DABA gears up for New Year

ARLINGTON — The New Year's first meeting of the Downtown Arlington Business Association looked ahead to promotional opportunities, starting with the Arlington-Stillaguamish Eagle Festival Saturday, Feb. 7.

Mike Britt

ARLINGTON — The New Year’s first meeting of the Downtown Arlington Business Association looked ahead to promotional opportunities, starting with the Arlington-Stillaguamish Eagle Festival Saturday, Feb. 7.

Arlington Arts Council board member Virginia Hatch said the annual event has drawn “a ton of people” in each of its seven years, but also acknowledged that promotional posters already have been printed.

Kathleen Shalan, who will chair the Arlington Street Fair for the second time this summer, suggested that Olympic Avenue’s storefronts could take part, and recommended Facebook pages to promote community events.

Two Olympic Avenue businesses confirmed that they’re undergoing significant changes. Nola Smith, owner of both The School Box and Pacific Learning Solutions, is consolidating her businesses, complete with a liquidation sale. But this will move her away from her Olympic Avenue storefront.

“I’m going to miss having you as my neighbor,” DABA President Mike Britt said.

The Silver Hanger, meanwhile, is staying on Olympic Avenue, but with a new owner and some planned revamps.

“I heard from one man who came into my shop that he thought we were going out of business,” said Naomi Lieurance, the new owner of The Silver Hangar. “I told him, no, I’m not, because I just got into business here.”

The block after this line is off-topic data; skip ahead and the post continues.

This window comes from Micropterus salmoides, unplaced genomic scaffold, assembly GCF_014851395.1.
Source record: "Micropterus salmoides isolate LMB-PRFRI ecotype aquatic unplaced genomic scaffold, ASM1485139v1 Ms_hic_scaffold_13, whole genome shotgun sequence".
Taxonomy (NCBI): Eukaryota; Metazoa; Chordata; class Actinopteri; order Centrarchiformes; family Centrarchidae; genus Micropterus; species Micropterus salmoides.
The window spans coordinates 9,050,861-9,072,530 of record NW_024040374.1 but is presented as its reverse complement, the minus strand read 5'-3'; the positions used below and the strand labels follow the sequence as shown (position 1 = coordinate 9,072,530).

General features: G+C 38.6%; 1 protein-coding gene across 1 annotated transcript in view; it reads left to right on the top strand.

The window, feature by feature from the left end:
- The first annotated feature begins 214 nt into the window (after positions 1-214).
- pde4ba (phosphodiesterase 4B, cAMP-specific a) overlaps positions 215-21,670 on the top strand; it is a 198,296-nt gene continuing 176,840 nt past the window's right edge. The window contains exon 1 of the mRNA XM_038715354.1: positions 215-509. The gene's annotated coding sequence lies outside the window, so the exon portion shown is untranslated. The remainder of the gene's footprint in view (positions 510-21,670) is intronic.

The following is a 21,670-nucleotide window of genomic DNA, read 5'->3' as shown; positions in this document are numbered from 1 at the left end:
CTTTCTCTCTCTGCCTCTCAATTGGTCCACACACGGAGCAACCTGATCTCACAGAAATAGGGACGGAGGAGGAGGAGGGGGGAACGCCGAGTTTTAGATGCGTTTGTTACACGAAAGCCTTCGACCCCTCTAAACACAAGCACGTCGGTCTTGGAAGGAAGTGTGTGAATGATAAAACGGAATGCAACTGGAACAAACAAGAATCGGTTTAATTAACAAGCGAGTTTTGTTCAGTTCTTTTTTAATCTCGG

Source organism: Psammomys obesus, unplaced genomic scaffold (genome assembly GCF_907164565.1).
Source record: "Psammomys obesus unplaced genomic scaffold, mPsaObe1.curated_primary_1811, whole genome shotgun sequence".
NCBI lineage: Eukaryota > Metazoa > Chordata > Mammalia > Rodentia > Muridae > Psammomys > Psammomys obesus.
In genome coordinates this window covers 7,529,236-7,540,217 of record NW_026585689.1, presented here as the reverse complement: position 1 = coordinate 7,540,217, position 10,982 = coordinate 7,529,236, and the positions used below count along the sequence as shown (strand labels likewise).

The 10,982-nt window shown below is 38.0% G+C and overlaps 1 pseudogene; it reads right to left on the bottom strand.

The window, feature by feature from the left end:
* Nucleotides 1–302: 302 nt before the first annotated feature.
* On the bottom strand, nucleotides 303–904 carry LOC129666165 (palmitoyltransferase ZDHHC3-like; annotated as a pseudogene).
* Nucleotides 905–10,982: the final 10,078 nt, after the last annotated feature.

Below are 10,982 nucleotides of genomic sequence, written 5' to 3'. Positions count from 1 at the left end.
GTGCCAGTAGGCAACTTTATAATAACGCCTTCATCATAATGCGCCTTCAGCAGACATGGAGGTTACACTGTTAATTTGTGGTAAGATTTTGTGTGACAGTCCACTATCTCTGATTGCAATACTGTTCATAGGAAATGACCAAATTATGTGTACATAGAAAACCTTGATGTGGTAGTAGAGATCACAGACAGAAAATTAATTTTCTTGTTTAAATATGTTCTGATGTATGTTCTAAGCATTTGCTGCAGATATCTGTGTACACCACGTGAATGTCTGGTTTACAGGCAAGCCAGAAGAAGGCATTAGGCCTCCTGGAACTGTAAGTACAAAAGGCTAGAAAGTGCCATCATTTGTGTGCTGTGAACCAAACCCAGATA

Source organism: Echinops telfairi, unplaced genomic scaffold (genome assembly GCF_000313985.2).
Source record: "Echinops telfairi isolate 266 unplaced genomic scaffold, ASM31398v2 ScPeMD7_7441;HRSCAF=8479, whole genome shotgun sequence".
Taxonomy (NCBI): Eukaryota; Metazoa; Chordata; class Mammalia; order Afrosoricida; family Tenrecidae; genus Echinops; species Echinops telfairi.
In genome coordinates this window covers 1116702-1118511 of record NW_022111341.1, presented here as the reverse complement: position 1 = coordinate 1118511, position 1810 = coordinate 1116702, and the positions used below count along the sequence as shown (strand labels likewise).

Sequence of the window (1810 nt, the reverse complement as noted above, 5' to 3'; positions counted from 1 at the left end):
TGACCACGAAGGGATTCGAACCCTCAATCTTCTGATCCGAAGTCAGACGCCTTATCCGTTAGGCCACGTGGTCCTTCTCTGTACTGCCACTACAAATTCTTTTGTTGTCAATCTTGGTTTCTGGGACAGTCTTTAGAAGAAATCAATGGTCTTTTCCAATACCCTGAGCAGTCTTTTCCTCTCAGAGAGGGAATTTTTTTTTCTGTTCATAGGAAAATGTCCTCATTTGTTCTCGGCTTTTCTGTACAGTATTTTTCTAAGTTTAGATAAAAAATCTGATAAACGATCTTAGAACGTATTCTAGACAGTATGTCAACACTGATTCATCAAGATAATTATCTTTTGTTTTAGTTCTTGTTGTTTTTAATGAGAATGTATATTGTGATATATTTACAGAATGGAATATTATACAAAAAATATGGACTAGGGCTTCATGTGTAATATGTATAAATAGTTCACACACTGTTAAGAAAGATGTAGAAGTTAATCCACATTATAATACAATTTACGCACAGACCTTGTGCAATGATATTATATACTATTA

Shalan, owner of the Country Rose on Olympic Avenue, would like to see DABA stage quarterly promotional events, preferably in the evenings.

“We need to have more activities during February and March, which are pretty dead right now,” Shalan said, as she invited her fellow DABA members to brainstorming sessions at her shop.

As Shalan plans the Street Fair, she’s looking into ways of generating more interest without spending as much. She cited the Arlington Idol singing competitions as a cost-effective way of drawing people. The event recruited 120 vendors last year, although most signed up the final two weeks.

When DABA reviewed the effectiveness of their Christmas decorations during the Hometown Holidays, Hatch introduced the idea of involving youth groups to help.

“If the kids paint something or put something up, their parents will come out to see it,” Hatch said.

Britt praised the decorations as “really capturing the essence of the holidays.”

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